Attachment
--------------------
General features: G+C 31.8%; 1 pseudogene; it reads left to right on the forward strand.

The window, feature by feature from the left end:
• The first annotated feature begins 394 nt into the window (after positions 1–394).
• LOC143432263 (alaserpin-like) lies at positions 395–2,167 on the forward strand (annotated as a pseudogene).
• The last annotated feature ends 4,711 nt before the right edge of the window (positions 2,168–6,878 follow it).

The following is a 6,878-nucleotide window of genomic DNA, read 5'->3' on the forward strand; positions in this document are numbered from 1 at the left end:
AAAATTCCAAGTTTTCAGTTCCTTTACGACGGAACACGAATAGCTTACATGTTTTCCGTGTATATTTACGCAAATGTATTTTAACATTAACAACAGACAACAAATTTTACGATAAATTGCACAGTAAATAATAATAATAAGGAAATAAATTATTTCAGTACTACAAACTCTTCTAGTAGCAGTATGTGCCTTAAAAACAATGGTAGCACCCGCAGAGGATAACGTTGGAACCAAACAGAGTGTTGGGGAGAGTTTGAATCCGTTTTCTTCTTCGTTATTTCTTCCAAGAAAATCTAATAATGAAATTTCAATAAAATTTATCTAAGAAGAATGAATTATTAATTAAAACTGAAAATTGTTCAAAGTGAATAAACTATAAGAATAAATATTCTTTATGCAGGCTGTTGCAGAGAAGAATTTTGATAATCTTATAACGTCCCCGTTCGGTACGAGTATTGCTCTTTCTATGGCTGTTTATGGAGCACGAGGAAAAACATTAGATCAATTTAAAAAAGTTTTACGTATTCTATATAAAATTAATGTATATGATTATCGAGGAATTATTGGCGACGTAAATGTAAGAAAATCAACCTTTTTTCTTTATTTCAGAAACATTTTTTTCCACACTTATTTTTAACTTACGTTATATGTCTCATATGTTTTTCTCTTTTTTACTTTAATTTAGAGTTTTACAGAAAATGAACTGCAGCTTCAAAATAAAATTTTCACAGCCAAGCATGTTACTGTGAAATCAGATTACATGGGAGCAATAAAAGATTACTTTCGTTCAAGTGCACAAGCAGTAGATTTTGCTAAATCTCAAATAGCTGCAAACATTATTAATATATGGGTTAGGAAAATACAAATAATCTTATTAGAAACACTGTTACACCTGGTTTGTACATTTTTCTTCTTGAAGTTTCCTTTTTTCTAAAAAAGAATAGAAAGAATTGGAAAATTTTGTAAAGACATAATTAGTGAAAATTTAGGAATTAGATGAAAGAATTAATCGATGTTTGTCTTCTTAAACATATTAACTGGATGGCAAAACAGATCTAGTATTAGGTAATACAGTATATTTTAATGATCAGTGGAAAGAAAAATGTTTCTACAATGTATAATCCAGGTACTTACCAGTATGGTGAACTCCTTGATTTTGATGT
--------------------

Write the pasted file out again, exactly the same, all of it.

General features: G+C 31.8%; 1 pseudogene; it reads left to right on the forward strand.

The window, feature by feature from the left end:
• The first annotated feature begins 394 nt into the window (after positions 1–394).
• LOC143432263 (alaserpin-like) lies at positions 395–2,167 on the forward strand (annotated as a pseudogene).
• The last annotated feature ends 4,711 nt before the right edge of the window (positions 2,168–6,878 follow it).

The following is a 6,878-nucleotide window of genomic DNA, read 5'->3' on the forward strand; positions in this document are numbered from 1 at the left end:
AAAATTCCAAGTTTTCAGTTCCTTTACGACGGAACACGAATAGCTTACATGTTTTCCGTGTATATTTACGCAAATGTATTTTAACATTAACAACAGACAACAAATTTTACGATAAATTGCACAGTAAATAATAATAATAAGGAAATAAATTATTTCAGTACTACAAACTCTTCTAGTAGCAGTATGTGCCTTAAAAACAATGGTAGCACCCGCAGAGGATAACGTTGGAACCAAACAGAGTGTTGGGGAGAGTTTGAATCCGTTTTCTTCTTCGTTATTTCTTCCAAGAAAATCTAATAATGAAATTTCAATAAAATTTATCTAAGAAGAATGAATTATTAATTAAAACTGAAAATTGTTCAAAGTGAATAAACTATAAGAATAAATATTCTTTATGCAGGCTGTTGCAGAGAAGAATTTTGATAATCTTATAACGTCCCCGTTCGGTACGAGTATTGCTCTTTCTATGGCTGTTTATGGAGCACGAGGAAAAACATTAGATCAATTTAAAAAAGTTTTACGTATTCTATATAAAATTAATGTATATGATTATCGAGGAATTATTGGCGACGTAAATGTAAGAAAATCAACCTTTTTTCTTTATTTCAGAAACATTTTTTTCCACACTTATTTTTAACTTACGTTATATGTCTCATATGTTTTTCTCTTTTTTACTTTAATTTAGAGTTTTACAGAAAATGAACTGCAGCTTCAAAATAAAATTTTCACAGCCAAGCATGTTACTGTGAAATCAGATTACATGGGAGCAATAAAAGATTACTTTCGTTCAAGTGCACAAGCAGTAGATTTTGCTAAATCTCAAATAGCTGCAAACATTATTAATATATGGGTTAGGAAAATACAAATAATCTTATTAGAAACACTGTTACACCTGGTTTGTACATTTTTCTTCTTGAAGTTTCCTTTTTTCTAAAAAAGAATAGAAAGAATTGGAAAATTTTGTAAAGACATAATTAGTGAAAATTTAGGAATTAGATGAAAGAATTAATCGATGTTTGTCTTCTTAAACATATTAACTGGATGGCAAAACAGATCTAGTATTAGGTAATACAGTATATTTTAATGATCAGTGGAAAGAAAAATGTTTCTACAATGTATAATCCAGGTACTTACCAGTATGGTGAACTCCTTGATTTTGATGT